The methods used by police departments in Texas during eyewitness lineups were changed when the state's Code of Criminal Procedure was amended in 2015. Texas is one of 25 states to change the way lineups are conducted in the wake of research revealing that eyewitness misidentifications were often primary pieces of evidence when criminal suspects are wrongfully convicted. In one such study, the Innocence Project discovered that eyewitness misidentifications were a key factor in 71 percent of 350 wrongful convictions overturned by post-conviction DNA evidence.
Under the revised Code of Criminal Procedure, police departments in Texas must conduct what are known as double-blind eyewitness lineups. This means that neither the witness nor the independent administrator assisting them knows who the suspect is or whether or not there even is a suspect. The independent administrator must also not be an officer assigned to the ongoing investigation.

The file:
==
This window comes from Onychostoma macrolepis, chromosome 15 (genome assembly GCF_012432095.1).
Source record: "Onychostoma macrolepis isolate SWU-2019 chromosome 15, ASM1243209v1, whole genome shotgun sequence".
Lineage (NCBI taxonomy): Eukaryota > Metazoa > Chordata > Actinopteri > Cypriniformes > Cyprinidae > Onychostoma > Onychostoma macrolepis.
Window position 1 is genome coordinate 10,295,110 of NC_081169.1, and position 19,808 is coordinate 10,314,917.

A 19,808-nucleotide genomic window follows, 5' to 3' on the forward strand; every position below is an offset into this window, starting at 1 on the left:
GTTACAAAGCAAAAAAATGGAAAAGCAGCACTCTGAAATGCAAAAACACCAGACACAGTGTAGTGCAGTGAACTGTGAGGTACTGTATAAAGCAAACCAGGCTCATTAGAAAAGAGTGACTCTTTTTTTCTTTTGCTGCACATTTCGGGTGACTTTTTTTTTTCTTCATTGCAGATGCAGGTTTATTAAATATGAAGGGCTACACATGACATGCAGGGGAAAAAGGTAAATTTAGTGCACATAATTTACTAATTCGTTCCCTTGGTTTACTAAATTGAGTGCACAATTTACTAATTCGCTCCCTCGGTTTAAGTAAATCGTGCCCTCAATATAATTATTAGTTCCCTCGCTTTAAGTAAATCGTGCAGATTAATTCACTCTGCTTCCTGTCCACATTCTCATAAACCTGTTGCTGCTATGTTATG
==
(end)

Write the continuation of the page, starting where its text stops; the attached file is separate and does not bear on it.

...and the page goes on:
Texas law also requires police to make video recordings of photo arrays or eyewitness lineups whenever possible. Video recordings allow judges, prosecutors and criminal defense attorneys to better understand how confident or reluctant witnesses were when they identified suspects. This rule was introduced because hesitant witnesses may seem assured and confident after being prepared by a skilled prosecutor, and research has revealed that juries find this kind of evidence extremely persuasive.
Video recordings of eyewitness identifications may be of great interest to experienced defense attorneys, and this could be especially true when defendants and witnesses are different races or prosecutors have little in the way of physical or forensic evidence to back them up. Numerous studies have drawn attention to the unreliability of cross-racial identification, and attorneys may seek to have criminal charges reduced or dismissed when prosecutors rely heavily on this type of evidence.Source: The Texas Legislature, Code of Criminal Procedure- Chapter 38. Evidence in Criminal Actions